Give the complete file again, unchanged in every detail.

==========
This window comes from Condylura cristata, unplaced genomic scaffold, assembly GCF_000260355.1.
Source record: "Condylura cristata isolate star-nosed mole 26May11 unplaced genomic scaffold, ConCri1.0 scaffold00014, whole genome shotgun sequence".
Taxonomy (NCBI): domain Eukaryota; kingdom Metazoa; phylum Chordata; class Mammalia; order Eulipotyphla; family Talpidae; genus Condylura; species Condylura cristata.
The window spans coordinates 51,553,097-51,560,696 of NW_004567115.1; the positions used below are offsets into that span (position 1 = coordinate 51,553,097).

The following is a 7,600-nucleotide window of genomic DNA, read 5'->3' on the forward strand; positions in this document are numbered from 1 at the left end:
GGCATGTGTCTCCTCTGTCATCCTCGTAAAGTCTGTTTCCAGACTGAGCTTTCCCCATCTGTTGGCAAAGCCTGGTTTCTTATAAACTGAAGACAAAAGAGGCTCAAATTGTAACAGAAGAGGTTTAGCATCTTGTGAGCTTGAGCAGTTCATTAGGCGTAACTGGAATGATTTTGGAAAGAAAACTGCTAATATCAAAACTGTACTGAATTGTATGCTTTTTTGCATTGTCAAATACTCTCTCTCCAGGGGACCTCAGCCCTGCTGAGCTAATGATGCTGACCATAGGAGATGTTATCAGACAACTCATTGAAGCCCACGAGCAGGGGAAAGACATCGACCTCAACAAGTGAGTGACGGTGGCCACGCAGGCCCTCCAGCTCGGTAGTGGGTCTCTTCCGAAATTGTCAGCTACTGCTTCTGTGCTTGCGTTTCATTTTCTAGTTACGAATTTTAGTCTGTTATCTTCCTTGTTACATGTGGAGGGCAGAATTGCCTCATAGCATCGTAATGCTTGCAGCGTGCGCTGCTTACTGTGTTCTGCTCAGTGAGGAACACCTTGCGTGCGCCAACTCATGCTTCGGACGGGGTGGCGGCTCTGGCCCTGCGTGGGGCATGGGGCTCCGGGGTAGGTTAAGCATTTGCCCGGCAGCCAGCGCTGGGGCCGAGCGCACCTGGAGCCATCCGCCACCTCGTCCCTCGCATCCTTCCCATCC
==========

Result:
This window comes from Condylura cristata, unplaced genomic scaffold, assembly GCF_000260355.1.
Source record: "Condylura cristata isolate star-nosed mole 26May11 unplaced genomic scaffold, ConCri1.0 scaffold00014, whole genome shotgun sequence".
Taxonomy (NCBI): domain Eukaryota; kingdom Metazoa; phylum Chordata; class Mammalia; order Eulipotyphla; family Talpidae; genus Condylura; species Condylura cristata.
The window spans coordinates 51,553,097-51,560,696 of NW_004567115.1; the positions used below are offsets into that span (position 1 = coordinate 51,553,097).

The following is a 7,600-nucleotide window of genomic DNA, read 5'->3' on the forward strand; positions in this document are numbered from 1 at the left end:
GGCATGTGTCTCCTCTGTCATCCTCGTAAAGTCTGTTTCCAGACTGAGCTTTCCCCATCTGTTGGCAAAGCCTGGTTTCTTATAAACTGAAGACAAAAGAGGCTCAAATTGTAACAGAAGAGGTTTAGCATCTTGTGAGCTTGAGCAGTTCATTAGGCGTAACTGGAATGATTTTGGAAAGAAAACTGCTAATATCAAAACTGTACTGAATTGTATGCTTTTTTGCATTGTCAAATACTCTCTCTCCAGGGGACCTCAGCCCTGCTGAGCTAATGATGCTGACCATAGGAGATGTTATCAGACAACTCATTGAAGCCCACGAGCAGGGGAAAGACATCGACCTCAACAAGTGAGTGACGGTGGCCACGCAGGCCCTCCAGCTCGGTAGTGGGTCTCTTCCGAAATTGTCAGCTACTGCTTCTGTGCTTGCGTTTCATTTTCTAGTTACGAATTTTAGTCTGTTATCTTCCTTGTTACATGTGGAGGGCAGAATTGCCTCATAGCATCGTAATGCTTGCAGCGTGCGCTGCTTACTGTGTTCTGCTCAGTGAGGAACACCTTGCGTGCGCCAACTCATGCTTCGGACGGGGTGGCGGCTCTGGCCCTGCGTGGGGCATGGGGCTCCGGGGTAGGTTAAGCATTTGCCCGGCAGCCAGCGCTGGGGCCGAGCGCACCTGGAGCCATCCGCCACCTCGTCCCTCGCATCCTTCCCATCC